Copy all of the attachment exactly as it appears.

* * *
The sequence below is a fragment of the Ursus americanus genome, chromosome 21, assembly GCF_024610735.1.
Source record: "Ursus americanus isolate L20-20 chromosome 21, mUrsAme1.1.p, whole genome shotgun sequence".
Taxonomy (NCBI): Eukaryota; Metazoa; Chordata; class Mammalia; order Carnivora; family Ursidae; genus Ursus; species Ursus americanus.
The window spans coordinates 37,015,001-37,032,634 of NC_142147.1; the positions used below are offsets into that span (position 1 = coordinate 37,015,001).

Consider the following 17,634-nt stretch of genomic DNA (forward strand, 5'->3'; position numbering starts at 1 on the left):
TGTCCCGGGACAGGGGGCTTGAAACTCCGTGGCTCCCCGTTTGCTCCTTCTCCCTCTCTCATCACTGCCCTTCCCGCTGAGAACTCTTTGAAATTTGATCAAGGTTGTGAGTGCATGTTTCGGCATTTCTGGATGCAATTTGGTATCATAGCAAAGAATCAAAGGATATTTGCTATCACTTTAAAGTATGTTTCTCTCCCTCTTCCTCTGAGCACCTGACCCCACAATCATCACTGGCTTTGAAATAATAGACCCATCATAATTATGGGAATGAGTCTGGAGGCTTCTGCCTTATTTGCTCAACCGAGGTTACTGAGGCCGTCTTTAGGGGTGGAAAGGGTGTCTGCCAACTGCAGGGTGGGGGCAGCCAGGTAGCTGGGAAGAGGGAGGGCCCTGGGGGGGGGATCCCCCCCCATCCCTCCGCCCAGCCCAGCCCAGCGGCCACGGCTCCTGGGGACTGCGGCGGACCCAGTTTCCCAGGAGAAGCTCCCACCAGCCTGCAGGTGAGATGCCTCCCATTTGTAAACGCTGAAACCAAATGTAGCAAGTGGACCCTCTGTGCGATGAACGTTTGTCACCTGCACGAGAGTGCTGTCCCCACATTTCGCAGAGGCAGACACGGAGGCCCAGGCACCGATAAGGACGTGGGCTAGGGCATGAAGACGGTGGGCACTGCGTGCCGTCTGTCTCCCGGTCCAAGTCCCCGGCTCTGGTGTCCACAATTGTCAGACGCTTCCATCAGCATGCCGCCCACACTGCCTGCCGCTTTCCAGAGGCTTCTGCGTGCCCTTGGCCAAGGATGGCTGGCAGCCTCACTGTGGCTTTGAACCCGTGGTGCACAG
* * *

The sequence below is a fragment of the Ursus americanus genome, chromosome 21, assembly GCF_024610735.1.
Source record: "Ursus americanus isolate L20-20 chromosome 21, mUrsAme1.1.p, whole genome shotgun sequence".
Taxonomy (NCBI): Eukaryota; Metazoa; Chordata; class Mammalia; order Carnivora; family Ursidae; genus Ursus; species Ursus americanus.
The window spans coordinates 37,015,001-37,032,634 of NC_142147.1; the positions used below are offsets into that span (position 1 = coordinate 37,015,001).

Consider the following 17,634-nt stretch of genomic DNA (forward strand, 5'->3'; position numbering starts at 1 on the left):
TGTCCCGGGACAGGGGGCTTGAAACTCCGTGGCTCCCCGTTTGCTCCTTCTCCCTCTCTCATCACTGCCCTTCCCGCTGAGAACTCTTTGAAATTTGATCAAGGTTGTGAGTGCATGTTTCGGCATTTCTGGATGCAATTTGGTATCATAGCAAAGAATCAAAGGATATTTGCTATCACTTTAAAGTATGTTTCTCTCCCTCTTCCTCTGAGCACCTGACCCCACAATCATCACTGGCTTTGAAATAATAGACCCATCATAATTATGGGAATGAGTCTGGAGGCTTCTGCCTTATTTGCTCAACCGAGGTTACTGAGGCCGTCTTTAGGGGTGGAAAGGGTGTCTGCCAACTGCAGGGTGGGGGCAGCCAGGTAGCTGGGAAGAGGGAGGGCCCTGGGGGGGGGATCCCCCCCCATCCCTCCGCCCAGCCCAGCCCAGCGGCCACGGCTCCTGGGGACTGCGGCGGACCCAGTTTCCCAGGAGAAGCTCCCACCAGCCTGCAGGTGAGATGCCTCCCATTTGTAAACGCTGAAACCAAATGTAGCAAGTGGACCCTCTGTGCGATGAACGTTTGTCACCTGCACGAGAGTGCTGTCCCCACATTTCGCAGAGGCAGACACGGAGGCCCAGGCACCGATAAGGACGTGGGCTAGGGCATGAAGACGGTGGGCACTGCGTGCCGTCTGTCTCCCGGTCCAAGTCCCCGGCTCTGGTGTCCACAATTGTCAGACGCTTCCATCAGCATGCCGCCCACACTGCCTGCCGCTTTCCAGAGGCTTCTGCGTGCCCTTGGCCAAGGATGGCTGGCAGCCTCACTGTGGCTTTGAACCCGTGGTGCACAG